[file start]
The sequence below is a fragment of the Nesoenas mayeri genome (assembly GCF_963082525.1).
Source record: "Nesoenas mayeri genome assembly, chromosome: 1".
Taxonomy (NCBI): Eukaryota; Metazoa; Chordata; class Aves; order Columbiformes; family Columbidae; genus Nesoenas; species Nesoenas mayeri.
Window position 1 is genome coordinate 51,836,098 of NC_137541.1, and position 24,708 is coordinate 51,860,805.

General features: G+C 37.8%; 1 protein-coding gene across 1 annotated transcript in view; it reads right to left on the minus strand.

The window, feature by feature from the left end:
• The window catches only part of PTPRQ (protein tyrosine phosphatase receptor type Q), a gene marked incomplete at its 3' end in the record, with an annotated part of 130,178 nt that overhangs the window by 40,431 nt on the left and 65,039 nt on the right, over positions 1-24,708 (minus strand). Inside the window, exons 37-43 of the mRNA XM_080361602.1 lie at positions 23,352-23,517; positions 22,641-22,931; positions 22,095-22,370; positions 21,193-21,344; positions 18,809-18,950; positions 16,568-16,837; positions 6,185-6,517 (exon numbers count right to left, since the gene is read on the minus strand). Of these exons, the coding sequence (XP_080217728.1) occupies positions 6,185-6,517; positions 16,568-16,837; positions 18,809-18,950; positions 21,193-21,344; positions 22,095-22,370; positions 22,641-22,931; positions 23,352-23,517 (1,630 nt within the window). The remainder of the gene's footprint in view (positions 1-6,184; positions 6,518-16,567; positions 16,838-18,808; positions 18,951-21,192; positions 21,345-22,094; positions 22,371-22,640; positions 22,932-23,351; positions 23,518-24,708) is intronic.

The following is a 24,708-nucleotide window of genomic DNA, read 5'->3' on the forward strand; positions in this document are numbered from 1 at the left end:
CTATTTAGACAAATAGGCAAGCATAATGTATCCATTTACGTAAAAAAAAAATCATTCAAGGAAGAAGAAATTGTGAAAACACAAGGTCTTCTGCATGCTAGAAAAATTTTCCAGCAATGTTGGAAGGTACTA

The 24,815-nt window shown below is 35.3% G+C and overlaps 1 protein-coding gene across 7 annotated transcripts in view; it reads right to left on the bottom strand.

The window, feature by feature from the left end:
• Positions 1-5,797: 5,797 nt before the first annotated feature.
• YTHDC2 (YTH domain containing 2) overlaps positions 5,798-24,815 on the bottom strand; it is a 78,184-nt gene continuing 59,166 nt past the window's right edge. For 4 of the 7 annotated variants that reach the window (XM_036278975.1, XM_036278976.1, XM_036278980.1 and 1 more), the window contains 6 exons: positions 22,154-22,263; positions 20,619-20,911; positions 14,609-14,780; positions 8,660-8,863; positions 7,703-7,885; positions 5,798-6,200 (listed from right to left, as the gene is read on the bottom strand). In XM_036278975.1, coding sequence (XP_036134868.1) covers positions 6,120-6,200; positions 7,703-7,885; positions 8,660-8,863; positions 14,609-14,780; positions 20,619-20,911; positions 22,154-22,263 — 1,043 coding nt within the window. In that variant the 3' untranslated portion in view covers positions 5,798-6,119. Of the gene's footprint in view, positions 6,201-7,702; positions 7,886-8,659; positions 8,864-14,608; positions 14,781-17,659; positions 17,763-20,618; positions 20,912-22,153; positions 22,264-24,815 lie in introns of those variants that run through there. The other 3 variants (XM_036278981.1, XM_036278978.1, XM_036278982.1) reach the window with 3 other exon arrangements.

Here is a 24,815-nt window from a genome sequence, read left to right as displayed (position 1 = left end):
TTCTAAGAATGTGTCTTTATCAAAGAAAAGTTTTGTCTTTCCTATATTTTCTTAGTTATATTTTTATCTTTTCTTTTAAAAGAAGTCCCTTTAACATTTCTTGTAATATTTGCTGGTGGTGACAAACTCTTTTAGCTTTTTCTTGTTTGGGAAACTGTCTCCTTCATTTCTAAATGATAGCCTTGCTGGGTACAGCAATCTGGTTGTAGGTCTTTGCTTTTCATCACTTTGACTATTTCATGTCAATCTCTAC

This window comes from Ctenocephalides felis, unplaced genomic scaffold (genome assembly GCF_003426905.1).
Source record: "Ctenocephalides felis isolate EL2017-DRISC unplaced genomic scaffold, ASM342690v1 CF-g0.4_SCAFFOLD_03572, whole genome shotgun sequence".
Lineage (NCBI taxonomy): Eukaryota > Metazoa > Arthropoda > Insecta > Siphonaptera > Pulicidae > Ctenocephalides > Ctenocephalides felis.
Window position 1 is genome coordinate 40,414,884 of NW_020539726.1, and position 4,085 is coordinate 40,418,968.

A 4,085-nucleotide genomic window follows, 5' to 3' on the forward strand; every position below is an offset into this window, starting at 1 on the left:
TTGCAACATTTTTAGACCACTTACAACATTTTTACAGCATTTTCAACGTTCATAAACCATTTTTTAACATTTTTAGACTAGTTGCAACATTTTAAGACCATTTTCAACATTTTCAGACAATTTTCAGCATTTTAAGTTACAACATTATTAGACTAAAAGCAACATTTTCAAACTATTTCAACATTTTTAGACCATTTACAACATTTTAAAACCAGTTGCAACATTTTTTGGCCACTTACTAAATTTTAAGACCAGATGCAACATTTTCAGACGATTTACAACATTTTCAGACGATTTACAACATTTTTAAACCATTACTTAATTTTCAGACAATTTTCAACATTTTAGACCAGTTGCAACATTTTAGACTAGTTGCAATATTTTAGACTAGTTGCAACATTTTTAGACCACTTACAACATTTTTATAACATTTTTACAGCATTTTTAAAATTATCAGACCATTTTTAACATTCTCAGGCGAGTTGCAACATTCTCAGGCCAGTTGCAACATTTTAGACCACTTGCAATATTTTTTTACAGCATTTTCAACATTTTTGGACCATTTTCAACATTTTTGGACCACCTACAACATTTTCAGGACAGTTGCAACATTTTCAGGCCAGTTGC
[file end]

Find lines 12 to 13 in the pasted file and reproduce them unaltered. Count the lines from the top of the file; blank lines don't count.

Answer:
• Positions 1-5,797: 5,797 nt before the first annotated feature.
• YTHDC2 (YTH domain containing 2) overlaps positions 5,798-24,815 on the bottom strand; it is a 78,184-nt gene continuing 59,166 nt past the window's right edge. For 4 of the 7 annotated variants that reach the window (XM_036278975.1, XM_036278976.1, XM_036278980.1 and 1 more), the window contains 6 exons: positions 22,154-22,263; positions 20,619-20,911; positions 14,609-14,780; positions 8,660-8,863; positions 7,703-7,885; positions 5,798-6,200 (listed from right to left, as the gene is read on the bottom strand). In XM_036278975.1, coding sequence (XP_036134868.1) covers positions 6,120-6,200; positions 7,703-7,885; positions 8,660-8,863; positions 14,609-14,780; positions 20,619-20,911; positions 22,154-22,263 — 1,043 coding nt within the window. In that variant the 3' untranslated portion in view covers positions 5,798-6,119. Of the gene's footprint in view, positions 6,201-7,702; positions 7,886-8,659; positions 8,864-14,608; positions 14,781-17,659; positions 17,763-20,618; positions 20,912-22,153; positions 22,264-24,815 lie in introns of those variants that run through there. The other 3 variants (XM_036278981.1, XM_036278978.1, XM_036278982.1) reach the window with 3 other exon arrangements.